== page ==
Big Ten softens its anti-playoff stance
College football playoff talk coming from the Big Ten?
Once one of the most staunch opponents of such a postseason format, conference commissioner Jim Delany has discussed a four-team playoff scenario with league and school officials that represents a significant step toward a more modern postseason in the sport.
Jim Delany and the Big Ten are open to change in regards to the current postseason system.
Teddy Greenstein of the Chicago Tribune reported on Monday that the Big Ten has tossed around the idea of a national four-team playoff that would involve the top four teams in the BCS standings, with the semifinals being hosted by the higher seeds. The national championship game would then be bid out to traditional major sites such as New Orleans, Miami, Pasadena and Glendale -- the sites of the current BCS bowl games.
Whether lower ratings or lackluster attendance numbers for some BCS games in recent years contributed to the cause, the fact is that the Big Ten has clearly opened up to the idea of an improved offseason, and that's something that's refreshing. There was a great deal of scrutiny this postseason -- even more than in previous years -- of a system that awarded Alabama a shot at the national championship despite not even advancing to the SEC title game.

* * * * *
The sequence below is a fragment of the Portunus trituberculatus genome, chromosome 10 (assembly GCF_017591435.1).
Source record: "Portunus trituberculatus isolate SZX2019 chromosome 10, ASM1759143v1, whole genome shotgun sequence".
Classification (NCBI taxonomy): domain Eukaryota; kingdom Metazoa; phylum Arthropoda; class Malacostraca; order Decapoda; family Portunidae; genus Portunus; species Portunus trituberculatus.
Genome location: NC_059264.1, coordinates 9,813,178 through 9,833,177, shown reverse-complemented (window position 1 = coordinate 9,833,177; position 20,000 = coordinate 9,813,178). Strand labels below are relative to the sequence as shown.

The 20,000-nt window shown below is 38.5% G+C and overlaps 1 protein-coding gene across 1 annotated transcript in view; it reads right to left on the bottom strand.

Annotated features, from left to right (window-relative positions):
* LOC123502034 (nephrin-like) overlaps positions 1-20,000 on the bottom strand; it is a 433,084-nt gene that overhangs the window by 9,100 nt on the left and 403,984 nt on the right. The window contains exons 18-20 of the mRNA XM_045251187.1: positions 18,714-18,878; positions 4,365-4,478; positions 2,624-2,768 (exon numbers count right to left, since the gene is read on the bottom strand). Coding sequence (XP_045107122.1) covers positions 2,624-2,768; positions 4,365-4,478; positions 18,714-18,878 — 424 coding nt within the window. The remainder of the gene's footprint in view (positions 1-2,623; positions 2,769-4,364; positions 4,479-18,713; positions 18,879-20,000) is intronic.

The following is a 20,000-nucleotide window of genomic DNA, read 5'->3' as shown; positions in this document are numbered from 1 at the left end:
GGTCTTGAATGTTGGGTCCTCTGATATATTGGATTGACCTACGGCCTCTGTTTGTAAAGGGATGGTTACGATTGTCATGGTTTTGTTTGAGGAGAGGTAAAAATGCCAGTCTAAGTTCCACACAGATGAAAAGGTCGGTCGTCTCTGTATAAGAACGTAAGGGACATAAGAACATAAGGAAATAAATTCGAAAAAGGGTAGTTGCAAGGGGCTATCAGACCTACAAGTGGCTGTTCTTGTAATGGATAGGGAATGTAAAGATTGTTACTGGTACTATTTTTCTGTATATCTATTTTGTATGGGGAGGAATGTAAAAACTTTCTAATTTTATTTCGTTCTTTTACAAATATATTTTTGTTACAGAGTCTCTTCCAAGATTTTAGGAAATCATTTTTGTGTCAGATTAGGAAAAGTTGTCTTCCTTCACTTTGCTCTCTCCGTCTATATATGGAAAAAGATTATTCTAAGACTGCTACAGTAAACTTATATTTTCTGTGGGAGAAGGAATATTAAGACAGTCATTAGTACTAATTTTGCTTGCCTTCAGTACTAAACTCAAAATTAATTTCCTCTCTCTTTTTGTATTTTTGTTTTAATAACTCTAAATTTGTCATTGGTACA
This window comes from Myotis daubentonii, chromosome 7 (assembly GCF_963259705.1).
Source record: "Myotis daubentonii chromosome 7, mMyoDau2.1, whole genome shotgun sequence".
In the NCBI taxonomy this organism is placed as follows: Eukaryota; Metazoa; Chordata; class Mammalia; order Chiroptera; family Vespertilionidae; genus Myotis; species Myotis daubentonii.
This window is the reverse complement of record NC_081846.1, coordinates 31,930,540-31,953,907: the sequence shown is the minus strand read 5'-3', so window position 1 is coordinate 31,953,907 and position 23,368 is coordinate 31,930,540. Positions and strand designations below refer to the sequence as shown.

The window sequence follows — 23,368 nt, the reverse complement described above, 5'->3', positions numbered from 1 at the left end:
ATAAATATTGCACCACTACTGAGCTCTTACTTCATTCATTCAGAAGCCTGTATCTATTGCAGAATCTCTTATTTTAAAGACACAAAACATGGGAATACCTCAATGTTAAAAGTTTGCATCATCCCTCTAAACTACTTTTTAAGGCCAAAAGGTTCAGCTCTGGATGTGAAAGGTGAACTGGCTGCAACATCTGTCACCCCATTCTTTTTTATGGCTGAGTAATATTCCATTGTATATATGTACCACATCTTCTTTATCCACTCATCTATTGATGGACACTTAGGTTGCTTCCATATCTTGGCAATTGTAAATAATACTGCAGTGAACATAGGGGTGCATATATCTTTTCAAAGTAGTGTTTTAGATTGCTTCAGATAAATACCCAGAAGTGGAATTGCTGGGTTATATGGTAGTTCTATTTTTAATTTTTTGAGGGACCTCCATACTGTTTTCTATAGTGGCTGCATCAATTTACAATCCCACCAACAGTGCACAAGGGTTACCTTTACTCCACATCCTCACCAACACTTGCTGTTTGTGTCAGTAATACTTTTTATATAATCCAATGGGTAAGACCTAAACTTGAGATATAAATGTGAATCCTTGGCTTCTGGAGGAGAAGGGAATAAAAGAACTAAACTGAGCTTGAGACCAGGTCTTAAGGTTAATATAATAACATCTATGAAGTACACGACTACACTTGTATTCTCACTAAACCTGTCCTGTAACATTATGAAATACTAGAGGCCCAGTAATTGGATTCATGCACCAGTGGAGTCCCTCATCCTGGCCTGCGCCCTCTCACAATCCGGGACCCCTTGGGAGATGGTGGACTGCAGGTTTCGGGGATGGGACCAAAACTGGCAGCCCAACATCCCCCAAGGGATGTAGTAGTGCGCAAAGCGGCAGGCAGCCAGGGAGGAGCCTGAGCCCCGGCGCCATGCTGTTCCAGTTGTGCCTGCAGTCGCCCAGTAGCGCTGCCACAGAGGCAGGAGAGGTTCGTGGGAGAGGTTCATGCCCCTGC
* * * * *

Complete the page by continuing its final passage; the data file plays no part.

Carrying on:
This proposal certainly would satisfy Big Ten constituents because it would provide the opportunity for their programs to host postseason contests in their own backyard in cold-weather towns, which is much different than travelling to warm-weather cities to play other BCS-conference schools in major bowl games. However, no Big Ten team has been in the top four slots of the BCS standings when bowl games were set since Ohio State was No. 1 in 2007. Perhaps most important in this scenario is the Rose Bowl retaining its Big Ten/Pac-12 tie-ins. Even if a Big Ten or Pac-12 team is in the top four of the BCS standings, more than likely the league would send a replacement team to Pasadena to retain tradition.
Of course, this Big Ten proposal is one of many ideas that we will hear about throughout the offseason. Expect leagues such as the SEC, Big 12 and Pac-12 to have their discussions leaked as league and school officials work toward an improved postseason with new BCS contract talks on the horizon. BCS executive director Bill Hancock said that as many as 50 to 60 BCS bowl/playoff plans were discussed after the BCS title game in New Orleans. The next postseason cycle begins with the 2014 season, so a new system could be approved as early as this fall.
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